Literary Life

The poet in Zia Fatehabadi surfaced in the year 1925 under the supervision of his mother, Shankari Devi, with the help of Moulvi Asghar Ali Haya Jaipuri who used to teach him Urdu at home and who also imparted the knowledge of Urdu poetry composition. By the year 1929 itself Zia Fatehabadi had become a familiar name in the Urdu literary circles of those times. He became Seemab Akbarabadi’s disciple in the year 1930 and remained true to his ustaad till his own death all the time working for spreading Seemab’s methods and instructions. He never gave a thought to his own name or fame and sought no favours, honours or public or state recognition. He did not believe in these exercises. He believed that the real worth of a poet's creativity is to be eventually gauged by those who looked into his works in their eagerness to know him better.

"Tullu", meaning Dawn, was Zia Fatehabadi’s first collection of Urdu poems which collection was published from Meerut by Saghar Nizami(1905–1983) in the year 1933 when Zia Fatehabadi was as yet pursuing his college studies. Zia Fatehabadi wrote from the heart. He effectively dressed his feelings, emotions, thoughts and his experiences with simple, delicate, sweet - sounding, lyrical, meaningful, easily understood words and phrases, which quality set him apart from the rest and gave him a distinct identity. Therefore, his writings simultaneously touch one’s heart and mind making one feel all that he had himself felt. He was equally at ease in the use of various kinds of prose and poetical formats. However, he did not succumb to the practice of uninhibited expression of ideas in open forms as was being done by some of his noted contemporaries who had introduced symbolism in Urdu Poetry.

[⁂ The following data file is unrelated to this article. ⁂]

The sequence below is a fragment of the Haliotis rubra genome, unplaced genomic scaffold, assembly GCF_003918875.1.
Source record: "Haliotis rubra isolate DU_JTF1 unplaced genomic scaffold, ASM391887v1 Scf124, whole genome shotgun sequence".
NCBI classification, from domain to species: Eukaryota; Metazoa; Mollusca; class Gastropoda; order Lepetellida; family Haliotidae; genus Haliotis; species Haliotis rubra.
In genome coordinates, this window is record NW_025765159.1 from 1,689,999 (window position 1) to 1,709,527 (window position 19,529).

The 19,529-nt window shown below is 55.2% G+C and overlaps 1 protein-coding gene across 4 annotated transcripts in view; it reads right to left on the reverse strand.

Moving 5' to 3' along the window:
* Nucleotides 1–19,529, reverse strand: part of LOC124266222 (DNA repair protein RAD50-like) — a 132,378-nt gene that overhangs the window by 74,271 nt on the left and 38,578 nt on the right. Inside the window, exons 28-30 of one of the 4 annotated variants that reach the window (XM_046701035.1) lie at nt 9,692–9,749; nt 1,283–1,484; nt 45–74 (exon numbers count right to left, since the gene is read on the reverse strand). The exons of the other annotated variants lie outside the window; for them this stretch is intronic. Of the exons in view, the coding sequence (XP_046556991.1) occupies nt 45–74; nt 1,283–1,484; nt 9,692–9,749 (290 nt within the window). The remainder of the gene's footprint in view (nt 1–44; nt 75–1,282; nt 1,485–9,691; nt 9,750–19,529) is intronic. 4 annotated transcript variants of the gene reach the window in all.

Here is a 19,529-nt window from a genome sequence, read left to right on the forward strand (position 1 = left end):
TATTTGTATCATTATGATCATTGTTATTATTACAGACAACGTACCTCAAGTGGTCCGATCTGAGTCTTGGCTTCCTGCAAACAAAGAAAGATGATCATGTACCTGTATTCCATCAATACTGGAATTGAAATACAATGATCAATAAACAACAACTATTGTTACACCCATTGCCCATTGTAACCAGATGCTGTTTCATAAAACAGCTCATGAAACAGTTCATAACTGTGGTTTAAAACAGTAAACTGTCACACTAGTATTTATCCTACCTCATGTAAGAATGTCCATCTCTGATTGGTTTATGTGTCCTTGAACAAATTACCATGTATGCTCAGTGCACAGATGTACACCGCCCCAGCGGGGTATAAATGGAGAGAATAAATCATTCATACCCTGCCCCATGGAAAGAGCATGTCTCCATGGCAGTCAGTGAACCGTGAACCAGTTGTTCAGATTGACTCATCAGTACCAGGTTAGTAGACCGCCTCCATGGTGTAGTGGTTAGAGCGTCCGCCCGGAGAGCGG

While remaining true to the classical style Zia Fatehabadi did not ignore the changing trends as is reflected in his rubiaats, qataas, geets, ghazals, nazms and sonnets. These compositions exhibit his extraordinary mastery of and command over Urdu language. Zia Fatehabadi's contribution to Urdu language extends over 60 years and is voluminous. The first major collection of Zia Fatehabadi titled Noor-E-Mashriq[20] was published from Delhi in the year 1937 in which his couplet

" Woh dekh mashriq se noor ubharaa liey huey jalwaa-e-haqiqat "
" Majaz ki tark kar ghulami ke tu to hey bandaa-e-haqiqat "
((Come hither and have a) look at the yonder light shining in the East emerging as the glowing Truth
(Now it is time that you too) cast aside your fetters temperamental for you are that very Truth.)
got quite famous.

Though he did not identify himself with any particular group Zia Fatehabadi appears to have belonged equally to all groups that were and his works are a noteworthy contributions. As an essential part of his literary activity Zia Fatehabadi when ever invited did attend poetic symposia and conferences many of which he also happened to preside, a collection of some of his presidential addresses was published titled " Masanad e sadarat se " in the year 1985. However, he did not believe in the theory that poetry is spontaneous for poetry is an amalgam of words and thoughts and thoughts are seldom spontaneous.
Zia Fatehabadi died on 19 August 1986 after a prolonged and painful bout with illness. But then, he had once said

" Kyaa gham agar qraar–o–sukun kii kamii rahii "
" Khush hoon ke kaamyaab merii zindagii rahii "
(I grieve not for the lack of unrest or for the lack of peace (in my life).